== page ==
Happy (Calvinist) Christmas

Happy (Calvinist) Christmas!

 https://www.christiantoday.com/article/a-merry-calvinist-christmas-to-one-and-all/122087.htm

If you are reading this on Christmas Day – Happy Christmas….now get off your computer/phone and go and do something less boring instead – like eating turkey, watching the Queens speech or washing those dishes!   Maybe the computer isn’t such a bad option?

Christmas is not universally celebrated. If you are a Jehovah’s Witness then today is just a normal Monday.   If you are in a Christian school in India you were warned last week by extremist Hindu nationalists that you celebrate Christmas at your peril.   And there are a small number of Christians who as a matter of principle will not be celebrating today. Why? Because they don’t believe it is a Christian festival and they celebrate their freedom not to celebrate something that God does not require them to.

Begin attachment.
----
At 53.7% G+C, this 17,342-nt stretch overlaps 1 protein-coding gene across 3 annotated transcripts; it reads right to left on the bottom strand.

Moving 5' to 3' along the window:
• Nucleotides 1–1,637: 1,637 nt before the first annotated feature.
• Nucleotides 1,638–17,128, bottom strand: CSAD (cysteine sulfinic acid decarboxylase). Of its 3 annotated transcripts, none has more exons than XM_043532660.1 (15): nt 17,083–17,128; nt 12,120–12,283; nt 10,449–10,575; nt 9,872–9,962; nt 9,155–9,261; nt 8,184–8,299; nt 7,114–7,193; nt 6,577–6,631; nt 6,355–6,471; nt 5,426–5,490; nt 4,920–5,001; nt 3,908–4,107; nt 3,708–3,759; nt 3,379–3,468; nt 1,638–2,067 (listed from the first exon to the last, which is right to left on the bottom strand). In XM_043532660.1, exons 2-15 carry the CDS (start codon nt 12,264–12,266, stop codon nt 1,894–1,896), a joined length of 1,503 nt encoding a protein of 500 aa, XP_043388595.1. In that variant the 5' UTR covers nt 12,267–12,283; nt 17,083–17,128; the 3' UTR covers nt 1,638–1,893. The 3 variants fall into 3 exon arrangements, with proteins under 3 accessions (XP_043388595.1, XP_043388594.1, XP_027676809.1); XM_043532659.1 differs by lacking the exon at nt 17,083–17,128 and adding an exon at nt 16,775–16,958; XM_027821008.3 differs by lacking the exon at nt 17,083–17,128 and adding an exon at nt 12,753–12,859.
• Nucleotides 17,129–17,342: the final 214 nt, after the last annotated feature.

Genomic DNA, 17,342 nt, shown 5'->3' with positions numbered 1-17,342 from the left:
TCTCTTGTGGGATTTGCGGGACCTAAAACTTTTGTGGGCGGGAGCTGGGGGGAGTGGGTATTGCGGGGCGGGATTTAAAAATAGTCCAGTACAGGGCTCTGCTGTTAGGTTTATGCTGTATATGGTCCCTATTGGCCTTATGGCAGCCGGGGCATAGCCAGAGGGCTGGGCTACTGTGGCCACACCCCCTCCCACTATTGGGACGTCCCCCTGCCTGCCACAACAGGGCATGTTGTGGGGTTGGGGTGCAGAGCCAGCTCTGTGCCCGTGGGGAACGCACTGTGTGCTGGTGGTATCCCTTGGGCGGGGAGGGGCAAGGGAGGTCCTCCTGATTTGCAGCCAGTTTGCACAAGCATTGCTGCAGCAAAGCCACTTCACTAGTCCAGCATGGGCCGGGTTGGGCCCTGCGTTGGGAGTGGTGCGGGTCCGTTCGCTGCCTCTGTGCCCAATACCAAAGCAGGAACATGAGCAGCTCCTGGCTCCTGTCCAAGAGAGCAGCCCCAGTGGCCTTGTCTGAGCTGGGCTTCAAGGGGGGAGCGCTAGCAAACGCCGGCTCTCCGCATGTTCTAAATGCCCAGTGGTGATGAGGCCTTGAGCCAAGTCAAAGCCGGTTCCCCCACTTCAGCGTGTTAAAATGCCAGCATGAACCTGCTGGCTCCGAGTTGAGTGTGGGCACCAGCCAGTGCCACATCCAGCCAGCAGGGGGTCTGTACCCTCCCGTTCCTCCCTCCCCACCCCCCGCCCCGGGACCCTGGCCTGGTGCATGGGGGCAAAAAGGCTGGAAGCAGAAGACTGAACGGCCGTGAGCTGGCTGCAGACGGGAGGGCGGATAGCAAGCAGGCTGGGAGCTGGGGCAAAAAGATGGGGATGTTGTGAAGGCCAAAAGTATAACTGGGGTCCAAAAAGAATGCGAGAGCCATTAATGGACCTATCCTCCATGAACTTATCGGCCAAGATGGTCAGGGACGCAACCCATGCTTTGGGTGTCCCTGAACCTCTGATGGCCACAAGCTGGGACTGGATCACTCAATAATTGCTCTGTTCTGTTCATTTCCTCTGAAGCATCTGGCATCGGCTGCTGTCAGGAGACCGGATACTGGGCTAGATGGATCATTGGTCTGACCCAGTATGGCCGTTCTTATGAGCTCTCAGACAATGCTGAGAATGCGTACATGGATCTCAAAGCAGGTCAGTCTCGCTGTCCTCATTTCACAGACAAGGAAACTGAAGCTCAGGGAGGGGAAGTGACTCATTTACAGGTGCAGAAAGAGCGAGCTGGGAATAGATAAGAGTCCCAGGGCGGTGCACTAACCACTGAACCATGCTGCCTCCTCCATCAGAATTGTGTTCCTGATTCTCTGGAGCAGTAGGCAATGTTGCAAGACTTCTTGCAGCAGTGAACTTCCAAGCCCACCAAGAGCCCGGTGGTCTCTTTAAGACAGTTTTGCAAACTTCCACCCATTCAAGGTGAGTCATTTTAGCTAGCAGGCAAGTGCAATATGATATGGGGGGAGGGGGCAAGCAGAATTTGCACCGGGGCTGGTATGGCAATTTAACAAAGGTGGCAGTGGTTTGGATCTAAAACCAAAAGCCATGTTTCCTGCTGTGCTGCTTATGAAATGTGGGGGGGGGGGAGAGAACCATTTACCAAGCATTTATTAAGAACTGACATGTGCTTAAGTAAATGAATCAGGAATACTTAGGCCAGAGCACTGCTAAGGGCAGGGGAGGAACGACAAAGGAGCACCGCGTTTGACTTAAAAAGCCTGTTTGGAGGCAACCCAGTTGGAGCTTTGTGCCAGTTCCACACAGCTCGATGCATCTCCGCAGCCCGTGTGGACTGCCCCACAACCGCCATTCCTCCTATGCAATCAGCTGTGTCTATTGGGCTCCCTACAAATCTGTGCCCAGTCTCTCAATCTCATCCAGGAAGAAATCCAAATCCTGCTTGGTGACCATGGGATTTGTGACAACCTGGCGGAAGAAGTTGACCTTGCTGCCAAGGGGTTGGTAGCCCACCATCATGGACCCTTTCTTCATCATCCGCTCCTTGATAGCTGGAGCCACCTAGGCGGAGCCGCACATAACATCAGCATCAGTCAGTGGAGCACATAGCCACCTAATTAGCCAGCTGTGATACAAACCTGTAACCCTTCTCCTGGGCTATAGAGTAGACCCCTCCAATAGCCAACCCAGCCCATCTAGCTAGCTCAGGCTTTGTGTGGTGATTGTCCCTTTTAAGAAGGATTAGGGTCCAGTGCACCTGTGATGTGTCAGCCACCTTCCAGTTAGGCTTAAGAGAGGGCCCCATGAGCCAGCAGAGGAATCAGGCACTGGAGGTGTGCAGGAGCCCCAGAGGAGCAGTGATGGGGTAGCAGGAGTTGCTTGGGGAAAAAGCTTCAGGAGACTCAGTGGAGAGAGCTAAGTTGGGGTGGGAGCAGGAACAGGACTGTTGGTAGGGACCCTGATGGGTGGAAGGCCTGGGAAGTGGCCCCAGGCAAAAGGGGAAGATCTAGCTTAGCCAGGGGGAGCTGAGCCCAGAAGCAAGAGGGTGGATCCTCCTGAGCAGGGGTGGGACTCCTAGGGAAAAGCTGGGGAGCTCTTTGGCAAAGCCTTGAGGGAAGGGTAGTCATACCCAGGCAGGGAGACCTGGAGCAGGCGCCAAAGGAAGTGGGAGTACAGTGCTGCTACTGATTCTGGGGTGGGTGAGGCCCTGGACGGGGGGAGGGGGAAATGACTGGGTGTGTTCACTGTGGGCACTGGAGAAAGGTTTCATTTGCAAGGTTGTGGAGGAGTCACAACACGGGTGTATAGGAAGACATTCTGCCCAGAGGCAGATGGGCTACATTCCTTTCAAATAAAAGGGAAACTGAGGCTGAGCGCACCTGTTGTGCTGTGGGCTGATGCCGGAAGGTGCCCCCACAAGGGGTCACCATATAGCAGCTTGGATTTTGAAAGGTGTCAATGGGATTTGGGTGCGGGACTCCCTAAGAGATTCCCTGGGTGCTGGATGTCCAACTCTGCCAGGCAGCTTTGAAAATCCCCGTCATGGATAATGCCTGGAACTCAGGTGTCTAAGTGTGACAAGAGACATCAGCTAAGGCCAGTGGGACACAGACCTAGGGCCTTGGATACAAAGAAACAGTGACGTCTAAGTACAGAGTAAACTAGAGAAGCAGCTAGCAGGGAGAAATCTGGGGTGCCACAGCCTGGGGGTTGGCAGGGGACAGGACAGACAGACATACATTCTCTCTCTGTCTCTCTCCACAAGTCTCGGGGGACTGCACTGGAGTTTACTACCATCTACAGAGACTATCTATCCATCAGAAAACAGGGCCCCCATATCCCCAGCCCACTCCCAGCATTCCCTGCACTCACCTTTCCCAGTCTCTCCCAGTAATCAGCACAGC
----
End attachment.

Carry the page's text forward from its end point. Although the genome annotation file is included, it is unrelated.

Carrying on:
Puritan_ban_smallThere was a time when Christmas was either banned or hardly celebrated in Scotland. It was the Scottish Reformers who banned it as a Popish festival in 1560…although the ban was lifted it was not until 1958 that it actually became a public holiday. But it wasn’t just the Scots. In 1644 Oliver Cromwell and the Puritans banned it in England as well ordering that its ‘carnal and sensual delights’ (I think they meant brussels sprouts!) be stopped.   This ban by the way led to the development of a character now considered essential to the days celebrations- Father Christmas. A satirical pamphlet was published in 1652, which showed Christmas as an old man with a long beard. In 1658 another satirical pamphlet gave the old man a name – Father Christmas!